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Numerical and physical experiments in viscous separated flows

  • Thomas J. Mueller
Conference paper
Part of the Lecture Notes in Physics book series (LNP, volume 41)

Abstract

From this study of three quite different viscous separated flow problems using the same numerical techniques, it is apparent that experimentation is as important in the numerical sense as it is in the physical sense. The time-depen dent conservative equations with upwind differencing for advection terms produced stable solutions over a wide range of Reynolds numbers. The actual accuracy of the numerical solutions varied with the flow problem and mesh geometry. A variable mesh, concentrating mesh points in regions of steepest gradients, appears to be a convenient method of reducing the, ever present, artificial viscosity effect. Numerical solutions with engineering accuracy can be obtained if great care is taken to control this artificial viscosity effect. Furthermore, they allow the study of basic flow phenomena which would be more difficult to produce and study in physical experiments. These methods, however, are still in the developmental stages and are not available in foolproof form for use by design engineers.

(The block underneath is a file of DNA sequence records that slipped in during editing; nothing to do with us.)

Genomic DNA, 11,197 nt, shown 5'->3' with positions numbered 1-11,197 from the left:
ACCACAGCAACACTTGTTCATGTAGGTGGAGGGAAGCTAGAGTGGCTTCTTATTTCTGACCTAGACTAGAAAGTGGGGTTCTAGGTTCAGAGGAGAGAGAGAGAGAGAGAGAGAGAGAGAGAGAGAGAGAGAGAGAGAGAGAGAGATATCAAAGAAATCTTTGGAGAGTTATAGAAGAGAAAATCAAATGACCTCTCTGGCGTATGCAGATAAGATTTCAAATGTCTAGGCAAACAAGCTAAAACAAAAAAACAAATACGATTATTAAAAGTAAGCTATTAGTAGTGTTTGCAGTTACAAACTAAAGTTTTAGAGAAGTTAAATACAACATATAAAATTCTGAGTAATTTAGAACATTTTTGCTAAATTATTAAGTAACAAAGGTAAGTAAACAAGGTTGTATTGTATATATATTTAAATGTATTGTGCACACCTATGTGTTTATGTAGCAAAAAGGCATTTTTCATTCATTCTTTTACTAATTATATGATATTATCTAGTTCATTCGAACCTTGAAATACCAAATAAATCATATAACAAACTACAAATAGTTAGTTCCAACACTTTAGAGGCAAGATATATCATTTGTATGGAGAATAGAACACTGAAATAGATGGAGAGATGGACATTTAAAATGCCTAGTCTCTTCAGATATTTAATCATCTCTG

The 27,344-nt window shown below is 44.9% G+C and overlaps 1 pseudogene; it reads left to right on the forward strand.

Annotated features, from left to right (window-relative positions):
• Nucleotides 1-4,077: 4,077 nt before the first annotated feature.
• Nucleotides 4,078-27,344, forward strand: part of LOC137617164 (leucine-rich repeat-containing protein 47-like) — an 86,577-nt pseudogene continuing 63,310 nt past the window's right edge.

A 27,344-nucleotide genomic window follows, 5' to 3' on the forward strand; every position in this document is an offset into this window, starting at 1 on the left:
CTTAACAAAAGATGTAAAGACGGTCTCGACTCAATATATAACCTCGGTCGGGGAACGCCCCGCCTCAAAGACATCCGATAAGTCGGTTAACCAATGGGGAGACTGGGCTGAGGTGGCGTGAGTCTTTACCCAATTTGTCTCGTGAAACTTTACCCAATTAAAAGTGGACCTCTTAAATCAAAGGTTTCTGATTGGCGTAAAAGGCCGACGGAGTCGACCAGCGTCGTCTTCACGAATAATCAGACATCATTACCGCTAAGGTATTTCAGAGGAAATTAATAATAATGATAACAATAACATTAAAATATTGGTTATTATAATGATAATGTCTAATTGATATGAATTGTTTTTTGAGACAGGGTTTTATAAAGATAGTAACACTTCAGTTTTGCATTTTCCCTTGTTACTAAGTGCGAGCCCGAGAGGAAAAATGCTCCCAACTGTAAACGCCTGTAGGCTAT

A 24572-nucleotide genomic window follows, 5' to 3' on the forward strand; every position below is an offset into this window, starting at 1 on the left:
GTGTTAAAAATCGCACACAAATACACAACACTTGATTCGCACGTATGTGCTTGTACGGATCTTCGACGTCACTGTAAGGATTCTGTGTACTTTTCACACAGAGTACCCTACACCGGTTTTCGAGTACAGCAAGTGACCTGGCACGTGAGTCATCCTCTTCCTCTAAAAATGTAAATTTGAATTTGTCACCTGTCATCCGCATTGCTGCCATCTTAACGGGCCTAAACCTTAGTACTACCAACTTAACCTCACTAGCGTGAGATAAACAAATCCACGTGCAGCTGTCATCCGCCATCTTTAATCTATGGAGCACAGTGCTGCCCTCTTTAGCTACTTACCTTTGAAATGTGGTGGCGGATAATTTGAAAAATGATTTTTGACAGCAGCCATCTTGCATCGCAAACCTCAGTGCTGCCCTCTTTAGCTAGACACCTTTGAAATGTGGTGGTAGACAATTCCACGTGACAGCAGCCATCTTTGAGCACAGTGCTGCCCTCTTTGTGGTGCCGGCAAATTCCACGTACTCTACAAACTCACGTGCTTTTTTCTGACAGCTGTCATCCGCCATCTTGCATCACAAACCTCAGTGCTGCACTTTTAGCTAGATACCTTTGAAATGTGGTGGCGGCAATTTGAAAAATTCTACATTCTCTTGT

There should be no doubt that, at present and for the foreseeable future, the computer and wind tunnel are and will be dependent upon each other for the practical solution of complex separated flow problems.

Keywords

Reynolds Number Wind Tunnel Stream Function Heat Pipe Separate Flow 
These keywords were added by machine and not by the authors. This process is experimental and the keywords may be updated as the learning algorithm improves.

Nomenclature

C

Courant number

D

diameter or channel half width

f

arbitrary function

h

base height or step height

L

length of separated region behind disc or characteristic length

P

pressure

ReD

Reynolds number based upon D

Reh

Reynolds number based upon h

ReL

Reynolds number based upon L

r

radial direction t time

v

velocity

x,y

cartesian coordinates

z

axial direction

α

kinematic viscosity

αe

effective or artificial viscosity

Δ

increment

ϑ

increment or boundary layer thisckess

δ

streamline angle or cylindrical coordinate

μ

absolute viscosity

ξ

vorticity

ϱ

density

τ

shear stress

ψ

stream function

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Copyright information

© Springer-Verlag 1975

Authors and Affiliations

  • Thomas J. Mueller
    • 1
  1. 1.Department of Aerospace and Mechanical EngineeringUniversity of Notre DameIndiana

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